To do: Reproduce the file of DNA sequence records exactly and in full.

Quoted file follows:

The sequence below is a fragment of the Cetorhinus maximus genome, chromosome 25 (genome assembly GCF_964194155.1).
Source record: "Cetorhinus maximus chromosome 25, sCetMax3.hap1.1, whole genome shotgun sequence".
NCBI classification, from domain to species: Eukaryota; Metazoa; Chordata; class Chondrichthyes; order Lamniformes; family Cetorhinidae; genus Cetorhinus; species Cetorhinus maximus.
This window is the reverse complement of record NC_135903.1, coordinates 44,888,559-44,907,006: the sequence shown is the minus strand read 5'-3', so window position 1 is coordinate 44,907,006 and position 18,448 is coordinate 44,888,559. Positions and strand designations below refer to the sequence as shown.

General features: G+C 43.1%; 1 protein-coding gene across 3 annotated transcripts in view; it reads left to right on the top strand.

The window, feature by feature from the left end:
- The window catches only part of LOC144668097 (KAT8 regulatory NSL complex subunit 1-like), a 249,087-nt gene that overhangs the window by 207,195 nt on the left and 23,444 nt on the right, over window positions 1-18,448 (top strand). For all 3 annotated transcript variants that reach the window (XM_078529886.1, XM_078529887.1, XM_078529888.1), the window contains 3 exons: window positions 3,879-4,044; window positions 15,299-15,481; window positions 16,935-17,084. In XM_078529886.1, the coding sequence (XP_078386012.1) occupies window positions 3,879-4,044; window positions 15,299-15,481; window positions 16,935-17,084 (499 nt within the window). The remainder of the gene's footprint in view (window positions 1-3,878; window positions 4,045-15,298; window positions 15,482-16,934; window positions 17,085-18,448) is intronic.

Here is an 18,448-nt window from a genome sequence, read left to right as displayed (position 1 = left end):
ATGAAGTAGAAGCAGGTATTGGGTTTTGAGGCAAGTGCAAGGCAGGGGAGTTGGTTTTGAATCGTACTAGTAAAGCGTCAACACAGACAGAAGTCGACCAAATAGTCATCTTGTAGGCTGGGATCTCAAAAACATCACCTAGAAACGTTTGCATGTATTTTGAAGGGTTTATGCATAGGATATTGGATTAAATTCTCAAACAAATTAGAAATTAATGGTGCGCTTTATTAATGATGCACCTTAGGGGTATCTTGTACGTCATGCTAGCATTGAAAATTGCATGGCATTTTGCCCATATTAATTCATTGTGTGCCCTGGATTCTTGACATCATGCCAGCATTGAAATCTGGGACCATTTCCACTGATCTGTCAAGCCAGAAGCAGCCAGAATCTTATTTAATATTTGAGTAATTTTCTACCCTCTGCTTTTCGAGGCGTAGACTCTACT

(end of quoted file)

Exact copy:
The sequence below is a fragment of the Cetorhinus maximus genome, chromosome 25 (genome assembly GCF_964194155.1).
Source record: "Cetorhinus maximus chromosome 25, sCetMax3.hap1.1, whole genome shotgun sequence".
NCBI classification, from domain to species: Eukaryota; Metazoa; Chordata; class Chondrichthyes; order Lamniformes; family Cetorhinidae; genus Cetorhinus; species Cetorhinus maximus.
This window is the reverse complement of record NC_135903.1, coordinates 44,888,559-44,907,006: the sequence shown is the minus strand read 5'-3', so window position 1 is coordinate 44,907,006 and position 18,448 is coordinate 44,888,559. Positions and strand designations below refer to the sequence as shown.

General features: G+C 43.1%; 1 protein-coding gene across 3 annotated transcripts in view; it reads left to right on the top strand.

The window, feature by feature from the left end:
- The window catches only part of LOC144668097 (KAT8 regulatory NSL complex subunit 1-like), a 249,087-nt gene that overhangs the window by 207,195 nt on the left and 23,444 nt on the right, over window positions 1-18,448 (top strand). For all 3 annotated transcript variants that reach the window (XM_078529886.1, XM_078529887.1, XM_078529888.1), the window contains 3 exons: window positions 3,879-4,044; window positions 15,299-15,481; window positions 16,935-17,084. In XM_078529886.1, the coding sequence (XP_078386012.1) occupies window positions 3,879-4,044; window positions 15,299-15,481; window positions 16,935-17,084 (499 nt within the window). The remainder of the gene's footprint in view (window positions 1-3,878; window positions 4,045-15,298; window positions 15,482-16,934; window positions 17,085-18,448) is intronic.

Here is an 18,448-nt window from a genome sequence, read left to right as displayed (position 1 = left end):
ATGAAGTAGAAGCAGGTATTGGGTTTTGAGGCAAGTGCAAGGCAGGGGAGTTGGTTTTGAATCGTACTAGTAAAGCGTCAACACAGACAGAAGTCGACCAAATAGTCATCTTGTAGGCTGGGATCTCAAAAACATCACCTAGAAACGTTTGCATGTATTTTGAAGGGTTTATGCATAGGATATTGGATTAAATTCTCAAACAAATTAGAAATTAATGGTGCGCTTTATTAATGATGCACCTTAGGGGTATCTTGTACGTCATGCTAGCATTGAAAATTGCATGGCATTTTGCCCATATTAATTCATTGTGTGCCCTGGATTCTTGACATCATGCCAGCATTGAAATCTGGGACCATTTCCACTGATCTGTCAAGCCAGAAGCAGCCAGAATCTTATTTAATATTTGAGTAATTTTCTACCCTCTGCTTTTCGAGGCGTAGACTCTACT